A man who claimed he was wrongly arrested by West Vancouver police has reached an out-of-court settlement of his lawsuit against the municipality.

Chief Const. Peter Lepine said in a release yesterday the department is committed to bias-free policing.

“We have listened, we have learned and we will use this lesson as an opportunity to move forward, better prepared to serve our community.”

North Shore resident Donald Sipes received what police described as “fair compensation” as part of the settlement.

Sipes was arrested in January 2006 by officers investigating an attempted fraud at a nearby mall by a suspect described as having short spiky hair. Sipes, who had long curly hair at the time, was stopped and placed in handcuffs when he attempted to leave.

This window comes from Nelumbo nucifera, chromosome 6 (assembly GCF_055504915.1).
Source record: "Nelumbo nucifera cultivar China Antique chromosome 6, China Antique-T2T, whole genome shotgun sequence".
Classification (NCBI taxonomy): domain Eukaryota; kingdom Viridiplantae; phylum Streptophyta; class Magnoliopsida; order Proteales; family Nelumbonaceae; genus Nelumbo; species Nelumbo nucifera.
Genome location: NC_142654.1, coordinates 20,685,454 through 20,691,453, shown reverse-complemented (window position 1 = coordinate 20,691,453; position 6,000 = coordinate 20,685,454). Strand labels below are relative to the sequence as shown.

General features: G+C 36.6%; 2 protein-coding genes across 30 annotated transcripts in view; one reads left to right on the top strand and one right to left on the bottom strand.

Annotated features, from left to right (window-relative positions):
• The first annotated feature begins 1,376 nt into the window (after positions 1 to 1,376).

He allegedly had had a number of previous negative interactions with one of the officers involved, according to a release from the Pivot Legal Society, and he claims to have been stopped by police on 30 previous occasions without reason.

“This is my hometown, and every time I visit I’m afraid I’m going to be the target of further harassment and intimidation,” Sipes said in September when he won a civil suit against West Vancouver police. “I just hope this case helps prevent this from happening to others.”

Laura Track, a lawyer with Pivot, said the decision shows that police should not investigate themselves and that using the courts to hold officers accountable is an effective strategy.